Max Galka has worked most of his career in finance and insurance. With that work, he had to create models of natural disasters, and to do that, he had to get information on past natural disaster damage.

"And that's really when I discovered Freedom on Information," he said.

Years of FOIA requests taught Galka that there was no easy way to determine which organization had the information he wanted. What format was the information stored in? What language should he use to ensure his request actually got fulfilled? Over time, he realized there were ways, including requesting FOIA logs, to get a sense of the hidden landscape.

"There exists an enormous body of information sitting out there, not documented," he said. "So in theory, everyone has access to it, but practically speaking, it's hard."

On Tuesday, Galka launched FOIA Mapper, an open-source tool he built as a project with the Knight Prototype Fund to help other people discover what FOIA can do. Through the Protoype Fund and other foundation projects, Knight has already funded several FOIA projects, including FOIA Machine, said Chris Barr, director of media innovation at the Knight Foundation.

"This one was unique in the sense that what he’s attempted to do is use the FOIA process to sort of reverse engineer the systems that store government data so that folks would be able to ask for data in a more specific way that’s hard for the government to say no to," Barr said.

Basically, Galka FOIA'd FOIAs. He requested FOIA logs, pulled information out of scanned PDFs and looked into how systems are documented.

"Most of the work has then gone into organizing it all and making it searchable," he said.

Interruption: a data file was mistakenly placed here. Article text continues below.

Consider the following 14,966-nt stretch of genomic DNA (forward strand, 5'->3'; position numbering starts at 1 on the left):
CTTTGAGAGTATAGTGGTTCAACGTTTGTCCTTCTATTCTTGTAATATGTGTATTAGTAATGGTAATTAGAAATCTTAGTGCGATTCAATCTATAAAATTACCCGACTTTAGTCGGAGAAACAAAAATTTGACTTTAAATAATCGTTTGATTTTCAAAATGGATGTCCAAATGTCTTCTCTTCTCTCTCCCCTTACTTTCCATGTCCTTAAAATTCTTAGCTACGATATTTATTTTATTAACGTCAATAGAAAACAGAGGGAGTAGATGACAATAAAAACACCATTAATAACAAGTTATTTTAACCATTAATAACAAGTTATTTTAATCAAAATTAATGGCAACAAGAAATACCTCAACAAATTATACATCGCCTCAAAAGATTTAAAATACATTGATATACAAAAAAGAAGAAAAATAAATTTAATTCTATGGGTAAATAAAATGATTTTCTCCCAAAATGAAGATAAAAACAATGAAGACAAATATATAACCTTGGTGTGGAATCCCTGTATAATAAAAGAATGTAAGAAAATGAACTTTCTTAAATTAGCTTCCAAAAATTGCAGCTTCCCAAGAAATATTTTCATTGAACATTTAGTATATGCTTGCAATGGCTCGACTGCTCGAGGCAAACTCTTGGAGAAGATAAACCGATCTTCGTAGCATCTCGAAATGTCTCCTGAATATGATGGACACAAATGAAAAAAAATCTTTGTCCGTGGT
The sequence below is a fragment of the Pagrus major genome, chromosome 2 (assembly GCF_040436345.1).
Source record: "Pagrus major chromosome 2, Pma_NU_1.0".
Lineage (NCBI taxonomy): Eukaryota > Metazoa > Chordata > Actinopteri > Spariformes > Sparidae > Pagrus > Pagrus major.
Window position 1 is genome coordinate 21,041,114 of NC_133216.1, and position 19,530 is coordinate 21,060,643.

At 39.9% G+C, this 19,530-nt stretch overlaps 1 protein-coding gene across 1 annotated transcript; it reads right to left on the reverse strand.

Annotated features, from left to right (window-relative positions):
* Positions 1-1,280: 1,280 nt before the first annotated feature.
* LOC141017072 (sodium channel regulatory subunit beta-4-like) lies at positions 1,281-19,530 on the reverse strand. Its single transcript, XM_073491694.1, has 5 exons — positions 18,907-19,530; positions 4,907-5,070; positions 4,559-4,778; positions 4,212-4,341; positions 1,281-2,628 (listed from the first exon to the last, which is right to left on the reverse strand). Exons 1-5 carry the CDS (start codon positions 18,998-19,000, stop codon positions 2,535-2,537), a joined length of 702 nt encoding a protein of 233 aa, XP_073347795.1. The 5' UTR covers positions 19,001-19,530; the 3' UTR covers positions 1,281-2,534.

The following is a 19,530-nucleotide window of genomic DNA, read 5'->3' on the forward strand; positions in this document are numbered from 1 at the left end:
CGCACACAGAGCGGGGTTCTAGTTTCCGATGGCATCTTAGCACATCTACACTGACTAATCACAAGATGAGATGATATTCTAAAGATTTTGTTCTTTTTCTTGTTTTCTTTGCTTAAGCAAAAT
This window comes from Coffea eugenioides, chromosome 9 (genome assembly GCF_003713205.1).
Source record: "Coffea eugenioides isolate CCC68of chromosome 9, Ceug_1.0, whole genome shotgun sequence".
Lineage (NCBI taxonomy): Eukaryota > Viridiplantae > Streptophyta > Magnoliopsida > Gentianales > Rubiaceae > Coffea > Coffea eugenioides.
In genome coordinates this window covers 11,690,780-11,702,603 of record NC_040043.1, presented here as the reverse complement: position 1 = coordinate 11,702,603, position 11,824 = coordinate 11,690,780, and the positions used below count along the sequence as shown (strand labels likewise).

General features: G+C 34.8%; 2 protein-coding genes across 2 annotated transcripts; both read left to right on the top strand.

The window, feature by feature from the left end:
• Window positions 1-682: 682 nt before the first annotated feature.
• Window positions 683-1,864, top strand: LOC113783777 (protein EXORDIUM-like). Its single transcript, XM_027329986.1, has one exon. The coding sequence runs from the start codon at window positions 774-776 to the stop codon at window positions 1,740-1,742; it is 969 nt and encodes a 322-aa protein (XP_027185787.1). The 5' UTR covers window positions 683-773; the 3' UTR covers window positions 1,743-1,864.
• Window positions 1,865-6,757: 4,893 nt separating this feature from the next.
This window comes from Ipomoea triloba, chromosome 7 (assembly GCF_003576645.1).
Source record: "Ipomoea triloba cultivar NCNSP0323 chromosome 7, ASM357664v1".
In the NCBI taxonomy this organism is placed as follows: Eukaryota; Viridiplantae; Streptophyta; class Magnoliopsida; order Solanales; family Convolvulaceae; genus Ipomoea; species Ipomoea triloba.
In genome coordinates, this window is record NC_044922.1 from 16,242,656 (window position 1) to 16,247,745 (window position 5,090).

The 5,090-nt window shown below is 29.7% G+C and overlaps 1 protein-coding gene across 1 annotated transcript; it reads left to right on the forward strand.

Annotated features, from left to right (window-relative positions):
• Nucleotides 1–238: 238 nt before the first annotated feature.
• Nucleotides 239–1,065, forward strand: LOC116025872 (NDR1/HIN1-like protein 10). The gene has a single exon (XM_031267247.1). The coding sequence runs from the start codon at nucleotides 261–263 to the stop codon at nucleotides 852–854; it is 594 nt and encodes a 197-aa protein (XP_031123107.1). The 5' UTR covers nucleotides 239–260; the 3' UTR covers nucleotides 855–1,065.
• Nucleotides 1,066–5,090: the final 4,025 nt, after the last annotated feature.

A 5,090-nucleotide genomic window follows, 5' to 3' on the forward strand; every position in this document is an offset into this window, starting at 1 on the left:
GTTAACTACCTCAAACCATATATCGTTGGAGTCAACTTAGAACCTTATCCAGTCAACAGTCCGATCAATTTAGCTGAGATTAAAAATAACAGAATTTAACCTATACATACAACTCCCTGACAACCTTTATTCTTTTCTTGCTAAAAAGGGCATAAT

FOIA Mapper works by offering a way for people to see what information exists, which agencies have it, what format they have it in and how to request it in a way that makes that request the most likely to be filled. You can also search the FOIA log to see what other people and news organizations are requesting.

When reached for comment, Melissa Segura, an investigative reporter with BuzzFeed News, was excited about the concept of FOIA Mapper. Reporters in big and small newsrooms are expected to cover more than they have in the past, she said, and government agencies also seem to be collecting more data.

"As a reporter, the combination of all these factors often feels overwhelming," she said in an email. "It's not unusual for me to have to fill out two or three FOIAs just to try and establish what records might be available before requesting the information I'm actually seeking."

FOIA Mapper offers two potential benefits, Segura said. Knowing what to look for helps streamline the request process, and it shows you other databases that you might not been aware of.

"That sounds like a win-win proposition for deeper reporting and increased transparency," she said.

It's also an opportunity for open-source collaboration.

The idea is that other people can add to FOIA Mapper as an open catalog, Barr said, essentially mapping once invisible government systems as they are discovered.

"The bet that we make on projects that are in this space is that if we can make the process easier and more efficient, potentially it helps move more organizations toward investigative reporting, which is timely and expensive," he said.

Galka, who also runs the data site Metrocosm, created FOIA Mapper with journalists in mind, he said, but "my theory is that there are a lot of people out there who really could benefit from this information but don't even realize it."

The hidden landscape FOIA Mapper is trying to chart isn't nearly complete, and Galka hopes the launch of FOIA Mapper will bring in feedback on how it's working and what else users would like to see.

"What I've gathered together is the low hanging fruit: the biggest record systems with the most documentation from the big federal government agencies," he said. "When you consider that every state, city, and town in the country are also subject to Freedom of Information laws, what I've put together hardly scratches the surface."